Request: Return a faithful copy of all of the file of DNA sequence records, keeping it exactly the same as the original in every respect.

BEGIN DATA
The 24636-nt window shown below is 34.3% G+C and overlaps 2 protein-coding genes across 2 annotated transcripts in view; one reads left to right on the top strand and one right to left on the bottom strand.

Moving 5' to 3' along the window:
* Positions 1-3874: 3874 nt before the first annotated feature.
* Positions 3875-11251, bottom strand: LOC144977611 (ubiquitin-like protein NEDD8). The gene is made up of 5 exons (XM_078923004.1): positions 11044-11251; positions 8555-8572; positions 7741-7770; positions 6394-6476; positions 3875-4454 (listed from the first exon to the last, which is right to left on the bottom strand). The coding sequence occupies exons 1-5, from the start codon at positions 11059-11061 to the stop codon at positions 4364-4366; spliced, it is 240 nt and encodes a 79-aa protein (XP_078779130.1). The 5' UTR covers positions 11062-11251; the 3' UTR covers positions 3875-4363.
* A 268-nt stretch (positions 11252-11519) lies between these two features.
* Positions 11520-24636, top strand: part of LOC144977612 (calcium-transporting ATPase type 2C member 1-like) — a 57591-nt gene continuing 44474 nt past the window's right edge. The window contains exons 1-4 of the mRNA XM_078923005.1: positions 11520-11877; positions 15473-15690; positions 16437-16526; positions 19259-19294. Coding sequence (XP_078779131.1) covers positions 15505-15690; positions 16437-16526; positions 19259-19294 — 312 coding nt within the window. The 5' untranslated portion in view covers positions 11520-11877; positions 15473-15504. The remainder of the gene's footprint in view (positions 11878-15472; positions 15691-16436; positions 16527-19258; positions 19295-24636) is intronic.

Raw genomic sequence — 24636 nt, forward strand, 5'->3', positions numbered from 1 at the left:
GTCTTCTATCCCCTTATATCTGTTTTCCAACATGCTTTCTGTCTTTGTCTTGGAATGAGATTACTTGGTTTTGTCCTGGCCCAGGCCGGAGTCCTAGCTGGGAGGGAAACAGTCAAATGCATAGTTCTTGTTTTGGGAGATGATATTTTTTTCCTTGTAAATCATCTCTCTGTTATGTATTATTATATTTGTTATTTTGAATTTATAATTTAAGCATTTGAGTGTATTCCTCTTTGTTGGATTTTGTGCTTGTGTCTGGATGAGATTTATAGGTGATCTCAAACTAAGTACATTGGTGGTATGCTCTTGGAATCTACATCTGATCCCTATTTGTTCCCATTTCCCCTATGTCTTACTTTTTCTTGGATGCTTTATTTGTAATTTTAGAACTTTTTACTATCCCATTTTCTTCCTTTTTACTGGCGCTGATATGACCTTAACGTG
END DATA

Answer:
The 24636-nt window shown below is 34.3% G+C and overlaps 2 protein-coding genes across 2 annotated transcripts in view; one reads left to right on the top strand and one right to left on the bottom strand.

Moving 5' to 3' along the window:
* Positions 1-3874: 3874 nt before the first annotated feature.
* Positions 3875-11251, bottom strand: LOC144977611 (ubiquitin-like protein NEDD8). The gene is made up of 5 exons (XM_078923004.1): positions 11044-11251; positions 8555-8572; positions 7741-7770; positions 6394-6476; positions 3875-4454 (listed from the first exon to the last, which is right to left on the bottom strand). The coding sequence occupies exons 1-5, from the start codon at positions 11059-11061 to the stop codon at positions 4364-4366; spliced, it is 240 nt and encodes a 79-aa protein (XP_078779130.1). The 5' UTR covers positions 11062-11251; the 3' UTR covers positions 3875-4363.
* A 268-nt stretch (positions 11252-11519) lies between these two features.
* Positions 11520-24636, top strand: part of LOC144977612 (calcium-transporting ATPase type 2C member 1-like) — a 57591-nt gene continuing 44474 nt past the window's right edge. The window contains exons 1-4 of the mRNA XM_078923005.1: positions 11520-11877; positions 15473-15690; positions 16437-16526; positions 19259-19294. Coding sequence (XP_078779131.1) covers positions 15505-15690; positions 16437-16526; positions 19259-19294 — 312 coding nt within the window. The 5' untranslated portion in view covers positions 11520-11877; positions 15473-15504. The remainder of the gene's footprint in view (positions 11878-15472; positions 15691-16436; positions 16527-19258; positions 19295-24636) is intronic.

Raw genomic sequence — 24636 nt, forward strand, 5'->3', positions numbered from 1 at the left:
GTCTTCTATCCCCTTATATCTGTTTTCCAACATGCTTTCTGTCTTTGTCTTGGAATGAGATTACTTGGTTTTGTCCTGGCCCAGGCCGGAGTCCTAGCTGGGAGGGAAACAGTCAAATGCATAGTTCTTGTTTTGGGAGATGATATTTTTTTCCTTGTAAATCATCTCTCTGTTATGTATTATTATATTTGTTATTTTGAATTTATAATTTAAGCATTTGAGTGTATTCCTCTTTGTTGGATTTTGTGCTTGTGTCTGGATGAGATTTATAGGTGATCTCAAACTAAGTACATTGGTGGTATGCTCTTGGAATCTACATCTGATCCCTATTTGTTCCCATTTCCCCTATGTCTTACTTTTTCTTGGATGCTTTATTTGTAATTTTAGAACTTTTTACTATCCCATTTTCTTCCTTTTTACTGGCGCTGATATGACCTTAACGTG